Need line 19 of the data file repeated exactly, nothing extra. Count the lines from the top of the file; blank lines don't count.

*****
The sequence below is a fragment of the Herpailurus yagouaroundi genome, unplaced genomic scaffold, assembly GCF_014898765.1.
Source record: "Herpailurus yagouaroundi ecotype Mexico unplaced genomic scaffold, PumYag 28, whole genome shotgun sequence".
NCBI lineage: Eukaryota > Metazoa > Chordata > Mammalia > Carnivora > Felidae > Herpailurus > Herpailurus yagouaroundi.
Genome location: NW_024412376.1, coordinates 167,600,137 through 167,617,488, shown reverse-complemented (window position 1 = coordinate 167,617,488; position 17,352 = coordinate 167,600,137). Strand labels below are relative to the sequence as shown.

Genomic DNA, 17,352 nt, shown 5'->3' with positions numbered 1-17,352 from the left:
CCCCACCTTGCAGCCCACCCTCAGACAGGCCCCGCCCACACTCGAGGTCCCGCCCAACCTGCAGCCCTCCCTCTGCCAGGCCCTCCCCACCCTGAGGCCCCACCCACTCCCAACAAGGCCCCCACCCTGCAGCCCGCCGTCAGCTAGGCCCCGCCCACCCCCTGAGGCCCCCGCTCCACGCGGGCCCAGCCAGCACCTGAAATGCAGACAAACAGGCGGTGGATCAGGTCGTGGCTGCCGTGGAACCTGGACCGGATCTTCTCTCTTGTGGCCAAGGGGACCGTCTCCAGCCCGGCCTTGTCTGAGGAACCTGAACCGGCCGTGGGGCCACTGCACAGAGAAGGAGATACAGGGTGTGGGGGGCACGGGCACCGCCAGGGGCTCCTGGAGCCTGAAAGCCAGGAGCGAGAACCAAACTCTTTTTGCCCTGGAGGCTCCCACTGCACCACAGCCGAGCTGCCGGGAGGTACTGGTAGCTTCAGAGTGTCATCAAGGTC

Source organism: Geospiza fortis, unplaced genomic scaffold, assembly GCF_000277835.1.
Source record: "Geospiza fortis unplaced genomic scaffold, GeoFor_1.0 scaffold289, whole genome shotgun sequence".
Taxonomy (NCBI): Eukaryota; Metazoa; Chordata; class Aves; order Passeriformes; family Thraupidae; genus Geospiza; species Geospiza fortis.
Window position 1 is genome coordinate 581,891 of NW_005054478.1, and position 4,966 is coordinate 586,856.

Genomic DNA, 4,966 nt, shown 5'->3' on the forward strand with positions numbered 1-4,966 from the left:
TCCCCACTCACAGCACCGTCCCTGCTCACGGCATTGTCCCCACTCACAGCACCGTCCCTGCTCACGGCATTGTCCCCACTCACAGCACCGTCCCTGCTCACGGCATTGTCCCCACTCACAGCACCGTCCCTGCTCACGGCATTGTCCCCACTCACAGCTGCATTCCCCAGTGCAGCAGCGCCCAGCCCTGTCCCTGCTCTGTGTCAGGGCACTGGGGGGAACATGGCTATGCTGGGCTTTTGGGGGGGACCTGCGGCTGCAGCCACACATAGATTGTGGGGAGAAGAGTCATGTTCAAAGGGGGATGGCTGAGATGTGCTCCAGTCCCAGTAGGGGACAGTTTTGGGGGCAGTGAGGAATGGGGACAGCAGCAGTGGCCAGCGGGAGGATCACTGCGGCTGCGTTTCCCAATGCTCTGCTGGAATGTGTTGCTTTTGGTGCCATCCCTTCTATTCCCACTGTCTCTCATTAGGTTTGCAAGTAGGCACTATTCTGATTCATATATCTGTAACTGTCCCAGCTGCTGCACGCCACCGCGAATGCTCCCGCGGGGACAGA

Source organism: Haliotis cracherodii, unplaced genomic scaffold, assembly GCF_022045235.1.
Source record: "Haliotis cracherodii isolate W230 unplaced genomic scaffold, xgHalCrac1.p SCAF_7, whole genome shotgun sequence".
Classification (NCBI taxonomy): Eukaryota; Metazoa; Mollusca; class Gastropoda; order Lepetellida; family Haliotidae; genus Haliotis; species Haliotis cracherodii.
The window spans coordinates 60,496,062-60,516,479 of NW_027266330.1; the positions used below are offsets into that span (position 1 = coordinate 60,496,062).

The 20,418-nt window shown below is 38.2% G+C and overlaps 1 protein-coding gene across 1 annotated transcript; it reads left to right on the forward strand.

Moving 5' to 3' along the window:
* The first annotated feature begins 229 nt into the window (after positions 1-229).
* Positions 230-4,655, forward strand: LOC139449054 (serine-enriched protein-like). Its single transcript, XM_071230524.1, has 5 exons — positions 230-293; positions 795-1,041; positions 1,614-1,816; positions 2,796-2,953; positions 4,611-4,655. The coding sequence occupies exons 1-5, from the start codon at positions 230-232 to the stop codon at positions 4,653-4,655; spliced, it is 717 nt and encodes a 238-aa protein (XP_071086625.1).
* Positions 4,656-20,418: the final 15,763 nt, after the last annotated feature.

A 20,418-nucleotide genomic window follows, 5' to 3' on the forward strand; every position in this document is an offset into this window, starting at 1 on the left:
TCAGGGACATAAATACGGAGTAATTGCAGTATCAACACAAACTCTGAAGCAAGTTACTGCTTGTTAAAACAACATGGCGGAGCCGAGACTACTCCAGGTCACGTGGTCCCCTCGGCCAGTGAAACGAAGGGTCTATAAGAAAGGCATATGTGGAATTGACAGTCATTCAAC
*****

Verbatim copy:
* The first annotated feature begins 229 nt into the window (after positions 1-229).